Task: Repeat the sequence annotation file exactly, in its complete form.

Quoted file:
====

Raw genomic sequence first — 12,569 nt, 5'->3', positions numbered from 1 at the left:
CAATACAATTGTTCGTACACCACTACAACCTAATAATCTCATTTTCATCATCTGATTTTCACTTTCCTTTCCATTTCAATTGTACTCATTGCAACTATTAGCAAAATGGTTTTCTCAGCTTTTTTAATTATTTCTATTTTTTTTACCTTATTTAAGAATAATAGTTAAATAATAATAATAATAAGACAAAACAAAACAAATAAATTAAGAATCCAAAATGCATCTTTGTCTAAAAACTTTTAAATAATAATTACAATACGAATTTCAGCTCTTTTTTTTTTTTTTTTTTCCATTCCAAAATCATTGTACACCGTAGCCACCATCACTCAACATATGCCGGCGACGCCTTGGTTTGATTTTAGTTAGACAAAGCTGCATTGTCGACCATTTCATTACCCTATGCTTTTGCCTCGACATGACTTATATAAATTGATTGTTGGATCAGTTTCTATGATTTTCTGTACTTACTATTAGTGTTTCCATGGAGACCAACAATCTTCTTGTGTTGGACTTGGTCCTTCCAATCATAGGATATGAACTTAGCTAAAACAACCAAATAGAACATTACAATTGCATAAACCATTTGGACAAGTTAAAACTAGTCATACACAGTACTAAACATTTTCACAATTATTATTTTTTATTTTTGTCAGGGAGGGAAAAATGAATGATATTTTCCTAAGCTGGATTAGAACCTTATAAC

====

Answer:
Raw genomic sequence first — 12,569 nt, 5'->3', positions numbered from 1 at the left:
CAATACAATTGTTCGTACACCACTACAACCTAATAATCTCATTTTCATCATCTGATTTTCACTTTCCTTTCCATTTCAATTGTACTCATTGCAACTATTAGCAAAATGGTTTTCTCAGCTTTTTTAATTATTTCTATTTTTTTTACCTTATTTAAGAATAATAGTTAAATAATAATAATAATAAGACAAAACAAAACAAATAAATTAAGAATCCAAAATGCATCTTTGTCTAAAAACTTTTAAATAATAATTACAATACGAATTTCAGCTCTTTTTTTTTTTTTTTTTTCCATTCCAAAATCATTGTACACCGTAGCCACCATCACTCAACATATGCCGGCGACGCCTTGGTTTGATTTTAGTTAGACAAAGCTGCATTGTCGACCATTTCATTACCCTATGCTTTTGCCTCGACATGACTTATATAAATTGATTGTTGGATCAGTTTCTATGATTTTCTGTACTTACTATTAGTGTTTCCATGGAGACCAACAATCTTCTTGTGTTGGACTTGGTCCTTCCAATCATAGGATATGAACTTAGCTAAAACAACCAAATAGAACATTACAATTGCATAAACCATTTGGACAAGTTAAAACTAGTCATACACAGTACTAAACATTTTCACAATTATTATTTTTTATTTTTGTCAGGGAGGGAAAAATGAATGATATTTTCCTAAGCTGGATTAGAACCTTATAAC